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Beetle

Dreamed spring 1941 by Daniel Quinn

One night in the spring of 1941 I had a dream. It was the middle of the night in Omaha, Nebraska, in this dream--truly the dead of night, every radio silent, every lamp dark, every car in its garage, every man, woman, and child in bed asleep. Only one human being was abroad in that dead of night, and it was me. I was trudging home after a movie, head down, one foot in front of the other, down the long, silent blocks, past the dark, silent houses.

Suddenly I found my path blocked. A tree had fallen across the sidewalk. This was strange, because the tree hadn't been there two hours before, when I passed by on my way to the movie theater. I say it was a tree, and it was, but it was a kind of dream tree. It was the essence of a tree, which is to say it was a tree trunk. If it had been an actual tree, I would have come up against a huge tangle of leaves and branches, and the heart of the tree, the trunk, would have been hidden and inaccessible inside that tangle, which means that what happened next wouldn't have happened at all.

A great black beetle came scurrying down the length of the trunk to confront me, and I shrank back, terrified. I was terrified because all insects terrified me at this age and because I was sure the beetle was going to blame me for what had happened to its home, which was this tree. But the beetle spoke up immediately to reassure me. It wasn't a matter of vocalization. He spoke in my mind.

"It's all right," the beetle said. "Don't be afraid, I'm not going to hurt you. I just want to talk to you."

I drew a little closer, fear giving way to curiosity. It isn't often that an adult actively seeks communication with a six-year-old-and this beetle was definitely an adult. It had an aura of great wisdom and authority.

It, he. I had the impression it was a he.

"This tree was my home," the beetle said. "Mine and others', of course. Squirrels, birds, and so on."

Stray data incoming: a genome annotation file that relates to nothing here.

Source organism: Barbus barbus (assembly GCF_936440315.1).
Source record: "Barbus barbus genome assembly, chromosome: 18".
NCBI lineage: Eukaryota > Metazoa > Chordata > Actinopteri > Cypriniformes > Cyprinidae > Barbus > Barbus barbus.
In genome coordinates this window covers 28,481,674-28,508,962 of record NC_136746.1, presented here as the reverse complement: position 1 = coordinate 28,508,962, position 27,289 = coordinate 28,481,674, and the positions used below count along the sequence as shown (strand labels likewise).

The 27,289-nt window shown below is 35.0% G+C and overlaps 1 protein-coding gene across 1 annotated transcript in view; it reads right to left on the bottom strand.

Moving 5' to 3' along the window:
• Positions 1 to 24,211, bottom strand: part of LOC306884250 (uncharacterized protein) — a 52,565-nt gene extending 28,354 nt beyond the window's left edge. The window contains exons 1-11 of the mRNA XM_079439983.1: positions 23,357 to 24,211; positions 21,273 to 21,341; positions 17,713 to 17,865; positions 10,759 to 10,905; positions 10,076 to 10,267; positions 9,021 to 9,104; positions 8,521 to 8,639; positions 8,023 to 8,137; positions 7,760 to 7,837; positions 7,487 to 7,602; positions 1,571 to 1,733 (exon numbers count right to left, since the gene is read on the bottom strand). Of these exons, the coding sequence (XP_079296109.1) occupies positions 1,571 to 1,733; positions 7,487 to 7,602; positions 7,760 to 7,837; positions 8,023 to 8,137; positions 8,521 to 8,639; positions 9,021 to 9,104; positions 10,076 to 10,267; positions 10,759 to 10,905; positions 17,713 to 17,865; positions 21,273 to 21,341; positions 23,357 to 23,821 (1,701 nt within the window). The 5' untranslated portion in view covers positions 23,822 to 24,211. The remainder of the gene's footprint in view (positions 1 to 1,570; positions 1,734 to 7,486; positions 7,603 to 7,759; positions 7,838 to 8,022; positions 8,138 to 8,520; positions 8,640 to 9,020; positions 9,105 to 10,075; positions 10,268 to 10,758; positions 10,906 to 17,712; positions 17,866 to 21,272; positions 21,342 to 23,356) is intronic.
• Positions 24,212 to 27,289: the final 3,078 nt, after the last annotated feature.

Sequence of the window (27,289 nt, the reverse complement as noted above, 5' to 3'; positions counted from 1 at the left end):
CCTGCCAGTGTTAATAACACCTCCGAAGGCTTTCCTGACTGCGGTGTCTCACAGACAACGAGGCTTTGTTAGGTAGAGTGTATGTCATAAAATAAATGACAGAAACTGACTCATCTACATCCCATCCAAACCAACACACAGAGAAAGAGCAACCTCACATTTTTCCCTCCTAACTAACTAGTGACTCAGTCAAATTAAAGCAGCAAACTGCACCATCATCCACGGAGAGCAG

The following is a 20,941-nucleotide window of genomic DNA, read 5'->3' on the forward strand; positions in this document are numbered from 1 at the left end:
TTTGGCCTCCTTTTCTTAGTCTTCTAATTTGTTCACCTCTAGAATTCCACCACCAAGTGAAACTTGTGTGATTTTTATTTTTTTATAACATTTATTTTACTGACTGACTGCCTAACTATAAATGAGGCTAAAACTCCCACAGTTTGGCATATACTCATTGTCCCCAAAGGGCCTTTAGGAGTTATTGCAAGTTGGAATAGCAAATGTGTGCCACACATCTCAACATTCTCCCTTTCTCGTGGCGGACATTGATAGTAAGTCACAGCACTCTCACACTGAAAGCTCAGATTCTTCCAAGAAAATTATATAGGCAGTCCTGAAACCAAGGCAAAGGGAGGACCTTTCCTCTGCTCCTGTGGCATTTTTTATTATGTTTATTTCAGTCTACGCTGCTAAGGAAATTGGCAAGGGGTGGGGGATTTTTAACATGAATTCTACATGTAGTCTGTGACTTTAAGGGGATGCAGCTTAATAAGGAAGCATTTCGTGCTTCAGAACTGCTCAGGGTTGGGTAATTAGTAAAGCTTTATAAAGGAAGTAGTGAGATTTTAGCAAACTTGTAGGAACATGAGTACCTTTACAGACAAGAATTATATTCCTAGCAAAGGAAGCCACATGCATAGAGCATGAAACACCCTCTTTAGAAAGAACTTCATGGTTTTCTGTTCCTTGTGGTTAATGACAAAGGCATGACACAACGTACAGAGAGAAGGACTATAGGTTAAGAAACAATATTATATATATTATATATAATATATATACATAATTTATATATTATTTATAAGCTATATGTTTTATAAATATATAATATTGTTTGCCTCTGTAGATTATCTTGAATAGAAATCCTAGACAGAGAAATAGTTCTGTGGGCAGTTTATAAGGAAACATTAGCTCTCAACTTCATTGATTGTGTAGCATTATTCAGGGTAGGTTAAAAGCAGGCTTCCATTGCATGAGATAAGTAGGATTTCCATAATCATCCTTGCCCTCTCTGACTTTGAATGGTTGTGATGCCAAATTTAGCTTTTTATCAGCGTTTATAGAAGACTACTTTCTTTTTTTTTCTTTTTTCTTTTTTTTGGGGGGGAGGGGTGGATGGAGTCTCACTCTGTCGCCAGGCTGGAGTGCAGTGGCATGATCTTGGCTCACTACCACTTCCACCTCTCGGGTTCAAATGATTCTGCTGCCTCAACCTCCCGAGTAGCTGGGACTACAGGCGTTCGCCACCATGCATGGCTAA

"I know," I said.

"We'll have to abandon it now, of course."

I said I was sorry it had fallen down.

"That's all right," he said. "As a matter of fact, it didn't just fall down. We felled it on purpose to block your path, so I could talk to you. There was no other way to do it."

I was dumbfounded, of course.

"It's really dark out tonight, isn't it?" he went on conversationally, making small talk to put a small boy at ease.

I said I guessed so, or something.

The beetle seemed to reflect for a bit. Then, conveying a feeling of great compassion: "You don't really belong here at all, do you."

I was surprised to hear him say this and asked what he meant.

"I mean, you don't really feel much at home in these streets, in these houses, in this world. You're not really cherished here."

Now that it had been put into words by this wise creature, I suddenly knew it was true. I felt tears stinging my eyes, as one does at moments of great revelation.

"The thing is," he went on very gently, "you're not needed here."

I nodded, unable to speak, too overcome with grief and with the great truth of what he was telling me.

"Well, well," he said, giving me a little time to recover. "But that's why I wanted to talk to you."

"It is?"

"Yes. Yes, it is. You see, you're needed somewhere else. "

I blinked at him in astonishment and said, "I am?"

"Yes, you are. Very badly."

Once again I was dumbfounded. I opened my mouth but the word I wanted to utter wouldn't come out. It didn't matter; he knew what it was: Where?

"There," said the beetle, nodding toward my right. I turned and saw that the city lot beside me had vanished, along with its tall, dark house. In its place now stood a lovely forest that opened at the edge of the sidewalk, and I realized that the beetle's tree had come from this forest and not from the city lot. The fallen tree was a sort of bridge spanning the two locations, which were in reality hundreds or thousands of miles apart. About twenty yards away I saw a deer standing motionless in a little moonlit glade, watching me with grave speculation. Then after a few moments the deer turned and disappeared into a thicket beside him.